Implementing direct digital synthesis in STM32 microcontroller

I am working on a project that requires phase locking (digitally) of an output signal from a sensor to the reference signal which needs to be done on STM32 microcontroller. I am new to this area, and just read some basic theory behind phase locked loop and direct digital synthesizer, however, I am lost to even get started.

I want to break down my task into generating sinewaves for DDS and then design a PLL in the microcontroller.

To get started, I thought of generating a sine wave based on a Look up table, that i can either import generated from other program/ create a function to generate directly in the stm32cubeIDE. However, this doesn't work because we have a waveform of a fixed frequency. For a PLL, we should be able to change the output frequency and we could do it either changing size of lookup table, value of prescaler or ARR. But for a PLL, how do we do this without having to change the values manually?

If anyone has idea in this topic, could you please guide me to get started and provide me some more insights to this topic ?

• You create different frequencies from your single quadrant LUT by changing the rate at which you access the LUT. This usually has to be many times the frequency you're trying to synthesize, unless you have something like a DDS chip, For example (foregoing the math here), if you want to synthesize a sine wave, you may have to access the LUT 1,000 times to create one cycle of the sine wave. If that desired waveform is 100 KHz, that you have to access the LUT 1,000 faster than that, or 100 MHz. Commented Feb 23, 2023 at 16:29
• Do you need real sine waves, or would the much cheaper (in terms of instructions, data space and code space to generate) triangle wave be suitable? What is the range of frequencies you need? Commented Feb 23, 2023 at 20:13
• I need a real sine wave to control the mirror movement. My range is around 5-10 KHz.
– Rima
Commented Feb 24, 2023 at 7:13
• The general method is to have a sine lookup table (LUT) of, say, 256 entries for one cycle. Declare a 32bit unsigned int variable as your phase accumulator. To do DDS, add a value to the phase accumulator, use the top 8 bits of the phase accumulator as the index into your LUT which gives you your output value. Rinse and repeat at a regular rate. Change the value you add to alter the frequency and/or phase. No need to cater for overflow - C doesn’t care and in binary it all works as a fixed modulus. For an adder of 2^24, one cycle is 256 iterations. Commented Feb 24, 2023 at 13:53

Essentially you do have to generate a LUT for your fixed frequency. You only need to do this once, then use a phase-accumulator to generate any frequncy you require. You may need to adjust to obtain higher fidelity by using linear interpolation between the LUT values. There was a similar question here, that may be interesting for your application and may be suitable for your requirement. Good luck !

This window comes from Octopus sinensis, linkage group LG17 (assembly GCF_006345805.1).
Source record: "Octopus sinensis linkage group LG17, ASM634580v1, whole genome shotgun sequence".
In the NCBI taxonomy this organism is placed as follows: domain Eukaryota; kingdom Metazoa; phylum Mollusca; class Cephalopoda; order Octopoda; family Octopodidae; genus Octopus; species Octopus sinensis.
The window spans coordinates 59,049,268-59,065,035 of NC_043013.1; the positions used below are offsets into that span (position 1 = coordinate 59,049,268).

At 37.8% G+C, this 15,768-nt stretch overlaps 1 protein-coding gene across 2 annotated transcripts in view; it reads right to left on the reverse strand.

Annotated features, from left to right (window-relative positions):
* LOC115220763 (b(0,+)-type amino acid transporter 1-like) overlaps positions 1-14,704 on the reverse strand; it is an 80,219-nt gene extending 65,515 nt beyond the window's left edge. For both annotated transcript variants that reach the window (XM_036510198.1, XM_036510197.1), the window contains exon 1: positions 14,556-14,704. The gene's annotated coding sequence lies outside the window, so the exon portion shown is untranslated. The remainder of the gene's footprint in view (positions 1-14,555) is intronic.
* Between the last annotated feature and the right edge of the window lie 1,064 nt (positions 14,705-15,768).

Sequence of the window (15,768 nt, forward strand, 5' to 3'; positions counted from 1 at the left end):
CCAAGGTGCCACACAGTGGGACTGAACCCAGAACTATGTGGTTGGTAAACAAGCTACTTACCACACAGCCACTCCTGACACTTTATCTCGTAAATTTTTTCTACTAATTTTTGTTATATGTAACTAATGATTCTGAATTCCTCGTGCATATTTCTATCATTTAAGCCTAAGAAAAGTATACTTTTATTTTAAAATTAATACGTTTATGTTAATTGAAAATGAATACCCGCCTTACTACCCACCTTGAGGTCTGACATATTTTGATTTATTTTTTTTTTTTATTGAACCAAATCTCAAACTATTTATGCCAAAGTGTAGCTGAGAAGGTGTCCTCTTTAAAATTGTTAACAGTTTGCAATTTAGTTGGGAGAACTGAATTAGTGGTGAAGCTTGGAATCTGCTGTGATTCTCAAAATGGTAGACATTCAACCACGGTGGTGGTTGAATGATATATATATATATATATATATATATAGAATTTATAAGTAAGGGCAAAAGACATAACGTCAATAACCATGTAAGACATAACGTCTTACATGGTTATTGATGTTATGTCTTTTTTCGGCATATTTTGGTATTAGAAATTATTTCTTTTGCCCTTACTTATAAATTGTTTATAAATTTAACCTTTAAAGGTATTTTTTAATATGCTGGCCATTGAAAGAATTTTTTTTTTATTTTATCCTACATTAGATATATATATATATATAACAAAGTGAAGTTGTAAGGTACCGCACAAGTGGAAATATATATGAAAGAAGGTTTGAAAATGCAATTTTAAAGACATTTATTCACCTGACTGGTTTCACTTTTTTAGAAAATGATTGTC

If you need to generate a sine wave with variable frequency, but fixed sample rate, then you could consider writing code in the MCU to act as a "resonator".
This code is essentially a digital filter, but with coefficients chosen such that its output does not decay or settle, but in fact sustains itself in much the same way that a phase-shift oscillator does in hardware.

I used this technique many years ago, and borrowed the idea from an old (perhaps even ancient by now) app-note from Microchip.
That app-note is focused towards generating DTMF dial-tones by creating the 2 sine-waves independently and then adding them together to create the final "dual-tone".

Doing it this way means that you don't need a Lookup-Table to store a sine wave at sufficient resolution, but instead means that your MCU needs to be fast enough to perform the necessary calculations for each time interval.
Considering that you're proposing to use an STM32, presumably running at 100MHz or so, I wouldn't expect this to be a problem.

In the code I wrote, I managed to have an 8-bit PIC running at 16MHz generate 2 sine waves in the 200-300Hz range, sampled at about 10kHz, with enough processing power to simultaneously perform UART comms at 115200 as well as some other processing duties.
In the initial version, the bulk of the code was written in C, but I had some hand-optimized assembler for the most critical bits.
In later iterations when I was able to use a faster MCU I ported all the code onto the new device and had it all written in C.